Daily Israel Report

41 New Faces Take Their Seats at Knesset Inauguration Ceremony

The centerpiece of today's ceremony will be a speech by President Moshe Katzav in which he is expected to criticize Olmert's plan for another unilateral withdrawal from Judea and Samaria.
By Scott Shiloh
First Publish: 4/17/2006, 1:34 PM / Last Update: 4/17/2006, 11:42 AM

At four o’clock this afternoon the 17th Knesset will be sworn into office in a prestigious ceremony presided by MK Shimon Peres (Kadima), the legislature’s oldest representative.

Forty-one new Members of Knesset (MK’s), making up over one third of the 120 seat Knesset, will take their seats for the first time, following March 28’s general legislative election.

The centerpiece of the inauguration will be a speech by President Moshe Katzav in which he is expected to criticize Interim Prime Minister Ehud Olmert’s plan to uproot up to 70,000 Jews from their homes in Judea and Samaria.

According to advance copies of his speech, Katzav will say that Israel has made enough concessions to the Arabs without receiving anything in return. “The State of Israel has made three major historic concessions, the Oslo agreements, the Road Map, and the Disengagement, but up until now, we have not seen anything in return,” according to the text of the speech.

Katzav will implore the government to set the country’s borders by national consensus and by mapping out Israel’s vital national interests. “The eastern border has ramifications for [Israel’s] existence,” the president will say, referring to country’s post 1967 eastern boundary, currently on the Jordan River.

Katzav will also criticize MK-elect Avigdor Lieberman’s (Yisrael Beitenu) proposal for exchanging Israeli territories populated by Arab citizens with territories in Judea and Samaria inhabited by Jews. “I oppose negating the citizenship of Israelis because of their religious, nationality, or race, no matter what the reasons are,” adding, “The rights of Israel’s Arabs are not conditioned upon their fulfilling obligations [to the state], just as their obligations are not conditioned on the receipt of rights.”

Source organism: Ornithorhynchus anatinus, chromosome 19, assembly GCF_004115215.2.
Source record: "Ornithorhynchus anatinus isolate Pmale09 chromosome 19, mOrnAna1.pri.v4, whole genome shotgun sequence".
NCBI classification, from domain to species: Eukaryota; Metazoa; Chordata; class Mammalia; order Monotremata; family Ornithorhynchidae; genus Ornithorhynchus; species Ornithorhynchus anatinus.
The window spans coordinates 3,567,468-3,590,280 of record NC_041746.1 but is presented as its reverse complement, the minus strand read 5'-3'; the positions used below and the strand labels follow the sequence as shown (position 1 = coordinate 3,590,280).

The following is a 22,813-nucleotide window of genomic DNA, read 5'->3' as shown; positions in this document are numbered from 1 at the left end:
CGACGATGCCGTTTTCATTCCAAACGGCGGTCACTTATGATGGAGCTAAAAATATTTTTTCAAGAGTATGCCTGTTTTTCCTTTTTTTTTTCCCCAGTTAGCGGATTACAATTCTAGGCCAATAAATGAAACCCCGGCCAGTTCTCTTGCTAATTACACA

The president will start the inauguration ceremonies by swearing in the oldest MK, Shimon Peres, 83 as temporary Knesset chairman. Peres, who began his political career under the tutelage of David Ben Gurion, will swear in the other members. Peres will read out the oath of office, obligating the MK’s to maintain loyalty to the State of Israel and their duties as members of the Knesset. Then, each member will recite his commitment when his name is called.

The inauguration of a new Knesset is one of the country’s most significant and prestigious political events, attended by the entire foreign diplomatic corps, members of the Supreme Court, the State Comptroller, past presidents and prime ministers, the IDF Chief-of-Staff, the Chief Rabbis, Police Commissioner, former MK’s, and leaders of ethnic minorities.

At the behest of Interim Prime Minster Olmert, the prime minister’s Knesset chair will remain empty in honor of former Prime Minister Ariel Sharon who left office involuntarily after suffering a debilitating stroke last January.

Olmert’s request to have the name on the chair read “Prime Minister Ariel Sharon” was denied because under Israeli law, Sharon ceased being prime minister last Friday, after 100 days had passed since becoming incapacitated.